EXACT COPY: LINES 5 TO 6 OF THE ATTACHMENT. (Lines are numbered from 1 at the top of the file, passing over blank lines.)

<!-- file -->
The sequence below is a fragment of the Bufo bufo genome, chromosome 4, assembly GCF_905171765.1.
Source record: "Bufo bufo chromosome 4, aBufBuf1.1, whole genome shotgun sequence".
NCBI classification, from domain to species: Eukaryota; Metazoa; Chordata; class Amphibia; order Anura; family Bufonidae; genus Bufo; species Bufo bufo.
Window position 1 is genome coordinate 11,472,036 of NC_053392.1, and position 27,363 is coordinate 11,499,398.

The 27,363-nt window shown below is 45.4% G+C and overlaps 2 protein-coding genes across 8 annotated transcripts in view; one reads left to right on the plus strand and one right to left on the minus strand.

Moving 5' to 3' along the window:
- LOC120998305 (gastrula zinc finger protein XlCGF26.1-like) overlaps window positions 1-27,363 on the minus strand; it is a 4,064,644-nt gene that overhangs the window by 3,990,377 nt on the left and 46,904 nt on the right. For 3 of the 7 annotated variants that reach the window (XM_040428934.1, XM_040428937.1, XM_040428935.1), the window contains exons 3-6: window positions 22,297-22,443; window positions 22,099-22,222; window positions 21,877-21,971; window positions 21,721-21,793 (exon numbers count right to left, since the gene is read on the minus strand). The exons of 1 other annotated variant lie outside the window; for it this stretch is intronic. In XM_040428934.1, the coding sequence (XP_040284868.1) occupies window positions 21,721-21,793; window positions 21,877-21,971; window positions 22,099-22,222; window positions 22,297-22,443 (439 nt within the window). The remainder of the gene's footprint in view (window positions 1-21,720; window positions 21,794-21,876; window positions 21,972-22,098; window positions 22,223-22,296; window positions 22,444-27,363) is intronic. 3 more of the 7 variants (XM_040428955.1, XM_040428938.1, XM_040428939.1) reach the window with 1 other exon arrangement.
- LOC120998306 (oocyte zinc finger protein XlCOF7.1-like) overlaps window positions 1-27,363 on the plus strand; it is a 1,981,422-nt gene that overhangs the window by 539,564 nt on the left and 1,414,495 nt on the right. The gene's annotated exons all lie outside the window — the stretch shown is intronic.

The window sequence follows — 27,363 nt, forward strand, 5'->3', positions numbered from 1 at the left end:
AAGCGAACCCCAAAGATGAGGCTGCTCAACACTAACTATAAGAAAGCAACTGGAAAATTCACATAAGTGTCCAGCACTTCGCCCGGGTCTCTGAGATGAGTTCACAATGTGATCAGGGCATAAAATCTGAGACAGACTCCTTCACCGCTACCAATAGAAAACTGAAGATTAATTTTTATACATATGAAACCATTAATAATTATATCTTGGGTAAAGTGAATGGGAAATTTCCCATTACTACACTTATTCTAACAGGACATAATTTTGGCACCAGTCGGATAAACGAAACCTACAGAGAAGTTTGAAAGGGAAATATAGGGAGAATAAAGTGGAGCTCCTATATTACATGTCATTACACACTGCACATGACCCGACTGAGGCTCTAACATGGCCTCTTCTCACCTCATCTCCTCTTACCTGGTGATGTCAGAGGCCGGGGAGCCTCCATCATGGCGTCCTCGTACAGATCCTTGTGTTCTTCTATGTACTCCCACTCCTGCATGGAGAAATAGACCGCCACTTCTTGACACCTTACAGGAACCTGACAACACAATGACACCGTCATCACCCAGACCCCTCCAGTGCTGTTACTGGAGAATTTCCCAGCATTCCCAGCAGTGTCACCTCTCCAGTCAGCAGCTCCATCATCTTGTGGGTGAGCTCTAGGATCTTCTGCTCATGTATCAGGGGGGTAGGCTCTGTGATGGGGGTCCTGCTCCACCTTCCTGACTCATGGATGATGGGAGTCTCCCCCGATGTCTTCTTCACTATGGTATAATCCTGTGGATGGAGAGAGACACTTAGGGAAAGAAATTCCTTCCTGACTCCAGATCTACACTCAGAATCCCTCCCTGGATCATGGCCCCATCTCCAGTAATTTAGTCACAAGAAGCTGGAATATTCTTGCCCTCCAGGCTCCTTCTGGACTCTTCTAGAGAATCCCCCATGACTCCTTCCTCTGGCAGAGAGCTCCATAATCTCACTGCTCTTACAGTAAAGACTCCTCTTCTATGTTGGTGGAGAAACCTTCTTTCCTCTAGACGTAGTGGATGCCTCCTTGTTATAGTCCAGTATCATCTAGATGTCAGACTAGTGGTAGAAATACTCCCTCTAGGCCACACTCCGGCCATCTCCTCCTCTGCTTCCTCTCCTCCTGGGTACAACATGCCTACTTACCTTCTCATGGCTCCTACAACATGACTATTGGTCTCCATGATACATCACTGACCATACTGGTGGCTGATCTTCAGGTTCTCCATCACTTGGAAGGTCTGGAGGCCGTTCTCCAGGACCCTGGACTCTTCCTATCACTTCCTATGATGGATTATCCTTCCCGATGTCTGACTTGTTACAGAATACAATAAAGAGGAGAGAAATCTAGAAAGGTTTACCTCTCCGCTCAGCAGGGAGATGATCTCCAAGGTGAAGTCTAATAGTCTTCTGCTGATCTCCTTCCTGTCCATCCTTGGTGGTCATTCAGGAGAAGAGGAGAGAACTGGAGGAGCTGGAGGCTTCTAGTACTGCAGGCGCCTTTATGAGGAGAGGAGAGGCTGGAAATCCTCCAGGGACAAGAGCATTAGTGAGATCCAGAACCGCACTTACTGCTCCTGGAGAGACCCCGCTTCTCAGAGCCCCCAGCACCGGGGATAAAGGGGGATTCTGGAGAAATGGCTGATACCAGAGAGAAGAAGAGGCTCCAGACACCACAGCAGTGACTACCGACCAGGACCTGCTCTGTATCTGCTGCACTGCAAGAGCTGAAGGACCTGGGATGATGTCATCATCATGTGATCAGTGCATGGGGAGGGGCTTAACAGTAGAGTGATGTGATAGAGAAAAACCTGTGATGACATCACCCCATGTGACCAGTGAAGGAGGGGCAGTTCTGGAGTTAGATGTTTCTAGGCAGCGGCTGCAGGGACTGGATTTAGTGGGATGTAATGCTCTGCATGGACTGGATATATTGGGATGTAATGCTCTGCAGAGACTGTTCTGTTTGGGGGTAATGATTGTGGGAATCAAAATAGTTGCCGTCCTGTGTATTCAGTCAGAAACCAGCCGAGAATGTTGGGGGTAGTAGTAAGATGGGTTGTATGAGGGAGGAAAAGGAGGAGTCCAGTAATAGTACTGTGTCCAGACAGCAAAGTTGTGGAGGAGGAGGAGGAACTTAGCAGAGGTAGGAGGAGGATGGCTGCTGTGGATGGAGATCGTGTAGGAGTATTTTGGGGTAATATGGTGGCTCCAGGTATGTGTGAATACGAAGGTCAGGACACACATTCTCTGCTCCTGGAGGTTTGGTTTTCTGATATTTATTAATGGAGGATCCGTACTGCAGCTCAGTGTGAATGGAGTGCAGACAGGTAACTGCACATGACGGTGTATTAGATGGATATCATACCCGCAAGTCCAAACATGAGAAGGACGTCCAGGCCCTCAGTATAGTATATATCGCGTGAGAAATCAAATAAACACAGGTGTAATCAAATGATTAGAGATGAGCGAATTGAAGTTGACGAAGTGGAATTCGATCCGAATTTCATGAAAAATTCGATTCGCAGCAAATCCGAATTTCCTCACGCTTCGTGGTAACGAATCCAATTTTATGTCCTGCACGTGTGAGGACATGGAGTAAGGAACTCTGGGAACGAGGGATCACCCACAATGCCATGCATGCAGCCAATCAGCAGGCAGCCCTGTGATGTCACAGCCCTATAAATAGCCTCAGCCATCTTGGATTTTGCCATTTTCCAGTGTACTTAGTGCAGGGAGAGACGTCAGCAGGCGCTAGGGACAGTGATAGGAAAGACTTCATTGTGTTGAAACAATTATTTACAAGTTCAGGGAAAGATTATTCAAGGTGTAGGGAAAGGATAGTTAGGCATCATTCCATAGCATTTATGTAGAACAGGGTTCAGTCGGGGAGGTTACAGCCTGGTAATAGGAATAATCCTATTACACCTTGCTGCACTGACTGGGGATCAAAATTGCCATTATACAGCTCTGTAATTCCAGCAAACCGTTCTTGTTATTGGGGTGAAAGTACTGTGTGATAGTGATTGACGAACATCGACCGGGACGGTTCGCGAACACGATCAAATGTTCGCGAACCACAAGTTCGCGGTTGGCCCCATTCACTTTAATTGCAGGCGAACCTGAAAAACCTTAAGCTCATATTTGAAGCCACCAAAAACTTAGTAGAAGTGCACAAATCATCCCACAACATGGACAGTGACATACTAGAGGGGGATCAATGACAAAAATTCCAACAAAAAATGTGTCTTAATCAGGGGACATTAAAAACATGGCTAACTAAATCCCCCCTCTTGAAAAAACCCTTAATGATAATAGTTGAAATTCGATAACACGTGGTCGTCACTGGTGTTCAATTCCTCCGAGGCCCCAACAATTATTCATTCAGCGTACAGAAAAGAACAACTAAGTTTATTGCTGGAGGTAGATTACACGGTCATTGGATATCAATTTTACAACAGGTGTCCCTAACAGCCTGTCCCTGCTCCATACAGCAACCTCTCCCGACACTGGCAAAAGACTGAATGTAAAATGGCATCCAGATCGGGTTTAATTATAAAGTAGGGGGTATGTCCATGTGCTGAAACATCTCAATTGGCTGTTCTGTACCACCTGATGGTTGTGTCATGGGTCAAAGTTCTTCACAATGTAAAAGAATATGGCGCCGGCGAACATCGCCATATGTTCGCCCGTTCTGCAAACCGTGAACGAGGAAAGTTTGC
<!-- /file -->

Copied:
The 27,363-nt window shown below is 45.4% G+C and overlaps 2 protein-coding genes across 8 annotated transcripts in view; one reads left to right on the plus strand and one right to left on the minus strand.

Moving 5' to 3' along the window: